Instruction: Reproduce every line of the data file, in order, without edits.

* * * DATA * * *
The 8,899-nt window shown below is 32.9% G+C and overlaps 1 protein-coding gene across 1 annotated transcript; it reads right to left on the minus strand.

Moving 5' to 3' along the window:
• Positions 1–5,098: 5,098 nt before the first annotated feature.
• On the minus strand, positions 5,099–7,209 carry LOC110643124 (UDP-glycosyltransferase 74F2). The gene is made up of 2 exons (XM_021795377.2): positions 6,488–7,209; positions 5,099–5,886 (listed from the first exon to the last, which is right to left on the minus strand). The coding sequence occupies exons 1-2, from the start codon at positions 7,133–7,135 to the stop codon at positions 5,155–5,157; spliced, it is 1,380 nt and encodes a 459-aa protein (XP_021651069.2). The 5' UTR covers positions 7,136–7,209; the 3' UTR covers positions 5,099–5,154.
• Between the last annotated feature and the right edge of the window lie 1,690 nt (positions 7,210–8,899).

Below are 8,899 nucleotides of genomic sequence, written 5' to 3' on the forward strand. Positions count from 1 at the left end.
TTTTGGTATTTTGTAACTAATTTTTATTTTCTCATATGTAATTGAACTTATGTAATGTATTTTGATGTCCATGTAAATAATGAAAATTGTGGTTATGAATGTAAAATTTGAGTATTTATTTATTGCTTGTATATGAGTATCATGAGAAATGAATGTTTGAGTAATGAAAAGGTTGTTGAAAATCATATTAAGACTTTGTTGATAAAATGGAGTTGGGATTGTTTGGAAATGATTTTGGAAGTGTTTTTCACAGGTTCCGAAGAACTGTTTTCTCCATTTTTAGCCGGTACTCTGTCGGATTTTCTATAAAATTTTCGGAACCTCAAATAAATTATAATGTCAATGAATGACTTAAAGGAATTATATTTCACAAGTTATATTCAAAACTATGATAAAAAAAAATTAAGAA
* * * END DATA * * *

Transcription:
The 8,899-nt window shown below is 32.9% G+C and overlaps 1 protein-coding gene across 1 annotated transcript; it reads right to left on the minus strand.

Moving 5' to 3' along the window:
• Positions 1–5,098: 5,098 nt before the first annotated feature.
• On the minus strand, positions 5,099–7,209 carry LOC110643124 (UDP-glycosyltransferase 74F2). The gene is made up of 2 exons (XM_021795377.2): positions 6,488–7,209; positions 5,099–5,886 (listed from the first exon to the last, which is right to left on the minus strand). The coding sequence occupies exons 1-2, from the start codon at positions 7,133–7,135 to the stop codon at positions 5,155–5,157; spliced, it is 1,380 nt and encodes a 459-aa protein (XP_021651069.2). The 5' UTR covers positions 7,136–7,209; the 3' UTR covers positions 5,099–5,154.
• Between the last annotated feature and the right edge of the window lie 1,690 nt (positions 7,210–8,899).

Below are 8,899 nucleotides of genomic sequence, written 5' to 3' on the forward strand. Positions count from 1 at the left end.
TTTTGGTATTTTGTAACTAATTTTTATTTTCTCATATGTAATTGAACTTATGTAATGTATTTTGATGTCCATGTAAATAATGAAAATTGTGGTTATGAATGTAAAATTTGAGTATTTATTTATTGCTTGTATATGAGTATCATGAGAAATGAATGTTTGAGTAATGAAAAGGTTGTTGAAAATCATATTAAGACTTTGTTGATAAAATGGAGTTGGGATTGTTTGGAAATGATTTTGGAAGTGTTTTTCACAGGTTCCGAAGAACTGTTTTCTCCATTTTTAGCCGGTACTCTGTCGGATTTTCTATAAAATTTTCGGAACCTCAAATAAATTATAATGTCAATGAATGACTTAAAGGAATTATATTTCACAAGTTATATTCAAAACTATGATAAAAAAAAATTAAGAA